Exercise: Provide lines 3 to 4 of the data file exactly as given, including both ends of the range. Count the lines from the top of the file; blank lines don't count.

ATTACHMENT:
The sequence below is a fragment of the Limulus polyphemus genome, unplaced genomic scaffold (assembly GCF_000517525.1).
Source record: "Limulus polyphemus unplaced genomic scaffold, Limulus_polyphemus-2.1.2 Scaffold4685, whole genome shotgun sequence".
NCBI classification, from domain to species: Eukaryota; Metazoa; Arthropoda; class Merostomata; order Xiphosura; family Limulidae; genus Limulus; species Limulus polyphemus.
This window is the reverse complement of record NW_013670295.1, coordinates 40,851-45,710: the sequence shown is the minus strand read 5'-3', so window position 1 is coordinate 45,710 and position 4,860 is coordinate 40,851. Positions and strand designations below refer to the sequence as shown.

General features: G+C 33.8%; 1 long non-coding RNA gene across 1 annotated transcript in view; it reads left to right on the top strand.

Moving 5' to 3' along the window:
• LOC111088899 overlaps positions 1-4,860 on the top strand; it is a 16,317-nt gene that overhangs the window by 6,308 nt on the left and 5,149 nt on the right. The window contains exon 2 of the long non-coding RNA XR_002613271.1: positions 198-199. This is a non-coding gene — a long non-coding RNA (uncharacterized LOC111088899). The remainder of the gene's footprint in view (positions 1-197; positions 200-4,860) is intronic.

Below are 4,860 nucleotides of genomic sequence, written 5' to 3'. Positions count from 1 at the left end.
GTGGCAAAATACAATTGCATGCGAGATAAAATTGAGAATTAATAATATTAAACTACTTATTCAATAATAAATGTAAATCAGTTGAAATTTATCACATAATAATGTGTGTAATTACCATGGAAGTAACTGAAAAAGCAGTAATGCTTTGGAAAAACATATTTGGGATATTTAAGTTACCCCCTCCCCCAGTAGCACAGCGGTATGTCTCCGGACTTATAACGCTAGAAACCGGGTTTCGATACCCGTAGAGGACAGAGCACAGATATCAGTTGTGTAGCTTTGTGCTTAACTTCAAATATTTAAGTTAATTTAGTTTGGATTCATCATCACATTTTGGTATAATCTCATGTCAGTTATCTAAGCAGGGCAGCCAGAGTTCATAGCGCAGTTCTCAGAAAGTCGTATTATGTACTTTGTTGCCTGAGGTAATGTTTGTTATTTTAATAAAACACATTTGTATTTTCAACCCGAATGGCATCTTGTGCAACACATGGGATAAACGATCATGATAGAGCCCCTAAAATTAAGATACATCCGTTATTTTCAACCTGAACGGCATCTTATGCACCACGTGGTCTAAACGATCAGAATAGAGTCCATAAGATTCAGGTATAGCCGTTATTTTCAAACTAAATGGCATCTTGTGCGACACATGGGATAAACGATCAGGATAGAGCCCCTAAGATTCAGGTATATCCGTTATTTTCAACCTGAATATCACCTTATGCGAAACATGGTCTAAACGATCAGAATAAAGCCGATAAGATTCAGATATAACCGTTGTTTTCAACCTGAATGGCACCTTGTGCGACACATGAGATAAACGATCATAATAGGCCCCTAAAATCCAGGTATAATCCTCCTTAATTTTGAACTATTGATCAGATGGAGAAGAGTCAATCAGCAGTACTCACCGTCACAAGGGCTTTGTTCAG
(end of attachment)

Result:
NCBI classification, from domain to species: Eukaryota; Metazoa; Arthropoda; class Merostomata; order Xiphosura; family Limulidae; genus Limulus; species Limulus polyphemus.
This window is the reverse complement of record NW_013670295.1, coordinates 40,851-45,710: the sequence shown is the minus strand read 5'-3', so window position 1 is coordinate 45,710 and position 4,860 is coordinate 40,851. Positions and strand designations below refer to the sequence as shown.